Delta Programme 2018
The eighth Delta Programme (DP2018) was submitted to the House of Representatives on Prinsjesdag [the state opening of Parliament], 19 September 2017, together with the Delta Fund budget. The online of the eighth Delta Programme (alternative: PDF) focuses on the progress of the work that is being carried out on the delta: the (statutory) elaboration and the implementation of the Delta Decisions and the preferential strategies.
From policy development to implementation
The Delta Decisions will generate new working methods in three fields: flood risk management, freshwater availability, and water-resilient spatial planning. With the presentation of the proposals for the Delta Decisions and preferential strategies (Prinsjesdag 2014), the Delta Programme has entered a new phase: the elaboration and implementation phase.
Flood risk approach
In Delta Programme 2015, the Delta Programme Commissioner has proposed the application of a flood risk based approach in flood risk management policy. This means: factoring in both the probability and the impact of flooding. He has also proposed new standards for the flood defence systems, that have meanwhile been embedded in law. The amended Water Act, comprising the new standards, has come into force on 1 January 2017. The risk of individual deaths as a result of flooding will thus be reduced to no more than 1:100,000 per annum all across the country. At several locations, a higher protection level is enforced: locations where a flood could cause large numbers of victims, or substantial economic damage, or at which failure of “vital infrastructure” could have a major national impact (for example, the Groningen gas roundabout). The aim is for all primary defence systems to meet the new standards by 2050.
Multi-layer flood risk management
Flood risk management in the Netherlands will be substantiated in a robust manner by focusing on three layers:
- Layer 1: preventing floods wherever possible with solid dykes, sand replenishment, and more room for rivers;
- Layer 2: containing the impact of a flood, by water-resilient spatial planning;
- Layer 3: good disaster control, in the event that a flood should occur nonetheless.
Freshwater may become increasingly scarce in our country as water consumption increases and the climate changes. Some 15-20% of our economy depends on clean freshwater. The Delta Programme Commissioner proposes that our freshwater supply is kept up to standard through the collective efforts of all the government authorities and water consumers. The government authorities will provide more insight into water availability. This approach will be introduced in the years ahead. Pilots to this effect have already been rolled out in the five freshwater supply regions.
Water-resilient and climate-proof spatial planning
Spatial planning will become more climate-proof and water-resilient. The ambition is that the Netherlands will be designed to be as climate-proof and as water-resilient as possible by 2050. The government authorities are working jointly on the achievement of this goal, in order to improve our country’s resistance to heat, drought, and pluvial flooding, while minimising the additional risk of damage and casualties in (re)developments.
Over recent years, two key instruments have been deployed to realise the ambition: an incentive programme and a monitoring plan. Monitoring shows that pluvial flooding, flood risk management, and drought are already firmly secured on the political agenda. Combating urban heat stress requires additional attention. The central government will ensure that national vital and vulnerable functions, such as power plants, will be flood-proofed. Agreements to that effect were made last year.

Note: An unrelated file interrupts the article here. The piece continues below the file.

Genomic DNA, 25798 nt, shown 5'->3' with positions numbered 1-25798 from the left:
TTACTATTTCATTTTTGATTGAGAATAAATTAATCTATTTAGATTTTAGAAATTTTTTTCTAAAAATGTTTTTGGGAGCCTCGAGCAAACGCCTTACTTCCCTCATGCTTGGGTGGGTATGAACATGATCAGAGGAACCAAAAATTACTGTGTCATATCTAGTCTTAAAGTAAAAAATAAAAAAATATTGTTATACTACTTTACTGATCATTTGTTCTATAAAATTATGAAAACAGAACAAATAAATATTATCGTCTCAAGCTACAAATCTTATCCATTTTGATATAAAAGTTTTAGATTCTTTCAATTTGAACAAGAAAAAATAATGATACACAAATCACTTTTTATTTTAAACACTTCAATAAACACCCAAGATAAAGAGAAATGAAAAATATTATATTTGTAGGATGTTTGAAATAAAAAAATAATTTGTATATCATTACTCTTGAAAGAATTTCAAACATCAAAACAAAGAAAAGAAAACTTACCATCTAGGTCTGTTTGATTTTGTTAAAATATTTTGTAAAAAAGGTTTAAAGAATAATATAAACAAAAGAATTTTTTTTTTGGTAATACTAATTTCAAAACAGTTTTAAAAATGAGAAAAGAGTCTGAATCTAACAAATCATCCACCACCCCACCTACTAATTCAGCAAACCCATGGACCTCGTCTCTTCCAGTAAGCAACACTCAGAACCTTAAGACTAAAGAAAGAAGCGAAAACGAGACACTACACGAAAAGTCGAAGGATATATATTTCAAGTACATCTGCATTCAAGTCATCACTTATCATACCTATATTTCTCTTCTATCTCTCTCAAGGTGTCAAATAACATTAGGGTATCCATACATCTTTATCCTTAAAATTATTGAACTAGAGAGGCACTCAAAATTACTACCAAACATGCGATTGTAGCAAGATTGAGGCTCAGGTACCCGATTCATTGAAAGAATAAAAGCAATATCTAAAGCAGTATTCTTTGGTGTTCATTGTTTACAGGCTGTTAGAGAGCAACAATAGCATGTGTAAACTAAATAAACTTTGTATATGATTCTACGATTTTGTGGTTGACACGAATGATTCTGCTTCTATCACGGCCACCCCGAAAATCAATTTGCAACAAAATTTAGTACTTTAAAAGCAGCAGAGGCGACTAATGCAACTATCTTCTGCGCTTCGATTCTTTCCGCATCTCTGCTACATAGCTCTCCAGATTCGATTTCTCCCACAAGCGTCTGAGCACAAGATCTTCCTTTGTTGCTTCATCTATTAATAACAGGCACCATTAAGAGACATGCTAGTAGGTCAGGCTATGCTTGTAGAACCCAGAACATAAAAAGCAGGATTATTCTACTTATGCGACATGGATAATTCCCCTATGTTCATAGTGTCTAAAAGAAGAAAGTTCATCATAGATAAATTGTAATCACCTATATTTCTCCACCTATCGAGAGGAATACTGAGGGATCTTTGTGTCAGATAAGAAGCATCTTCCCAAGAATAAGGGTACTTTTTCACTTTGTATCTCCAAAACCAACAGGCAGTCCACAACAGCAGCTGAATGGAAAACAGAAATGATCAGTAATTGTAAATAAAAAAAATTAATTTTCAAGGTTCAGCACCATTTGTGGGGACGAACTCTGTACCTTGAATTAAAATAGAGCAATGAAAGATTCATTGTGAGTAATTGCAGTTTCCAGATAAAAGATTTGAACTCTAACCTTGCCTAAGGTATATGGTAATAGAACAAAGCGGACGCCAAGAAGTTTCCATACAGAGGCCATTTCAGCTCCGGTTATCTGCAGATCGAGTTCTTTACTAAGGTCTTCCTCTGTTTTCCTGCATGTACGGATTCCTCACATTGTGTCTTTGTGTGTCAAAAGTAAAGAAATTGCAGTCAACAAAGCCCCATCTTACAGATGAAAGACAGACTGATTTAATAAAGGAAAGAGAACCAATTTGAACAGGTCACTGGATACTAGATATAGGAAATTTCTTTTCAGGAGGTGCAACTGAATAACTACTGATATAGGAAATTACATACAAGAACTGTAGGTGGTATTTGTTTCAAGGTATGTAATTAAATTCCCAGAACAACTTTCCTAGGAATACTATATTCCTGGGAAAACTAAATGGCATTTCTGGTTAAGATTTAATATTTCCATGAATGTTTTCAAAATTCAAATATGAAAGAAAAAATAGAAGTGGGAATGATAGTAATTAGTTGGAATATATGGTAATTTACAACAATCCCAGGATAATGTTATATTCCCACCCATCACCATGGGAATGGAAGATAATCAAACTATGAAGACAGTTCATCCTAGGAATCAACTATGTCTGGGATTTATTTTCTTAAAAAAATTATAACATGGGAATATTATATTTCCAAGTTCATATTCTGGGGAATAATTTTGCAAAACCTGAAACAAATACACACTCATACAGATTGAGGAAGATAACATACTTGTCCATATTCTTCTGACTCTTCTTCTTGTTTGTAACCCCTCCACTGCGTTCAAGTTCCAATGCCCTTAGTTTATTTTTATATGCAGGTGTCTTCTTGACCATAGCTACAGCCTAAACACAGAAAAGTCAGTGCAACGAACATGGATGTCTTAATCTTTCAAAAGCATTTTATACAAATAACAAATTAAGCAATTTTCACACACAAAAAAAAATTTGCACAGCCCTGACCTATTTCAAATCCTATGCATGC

The Spatial Adaptation Knowledge Portal (www.ruimtelijkeadaptatie.nl) features guidelines, research results, and experiences aimed at supporting water-resilient and climate-proof spatial planning. Pilots are also being carried out to learn from.
In 2017, the governments involved drew up a Delta Plan on Spatial Adaptation. This Delta Plan presents the ambitions with respect to expediting and intensifying the efforts aimed at climate-proofing the Netherlands, and sets out the measures and instruments that will be deployed to that end.
Five Delta Decisions
Since 2010, the Delta Programme has been working, step by step, towards the national frameworks required for the introduction of the new approach; together with governments, NGOs, and the business community. This has resulted in proposals for widely supported Delta Decisions:
- Delta Decision on Flood Risk Management: new approach for the protection of residents and the economy from flooding;
- Delta Decision on Freshwater Strategy: new approach for limiting water shortages and optimising the use of freshwater for the economy and public utilities;
- Delta Decision on Spatial Adaptation: new, targeted approach to water-resilient and climate-proof (re)developments in built-up areas;
- Delta Decision on Rhine-Meuse Delta: structuring choices for flood risk management in the Rhine-Meuse delta;
- Delta Decision on IJsselmeer Region: structuring choices for flood risk management and freshwater supply in the IJsselmeer region.
Supplementary to the above Decisions, the Delta Programme Commissioner has proposed a strategic decision on Sand, featuring choices for the use of sand replenishment along the coast.
The Delta Decisions mark the start of a well-considered continuation of the work on the delta. The Delta Programme will present an annual report on its progress, as stipulated by the Delta Act.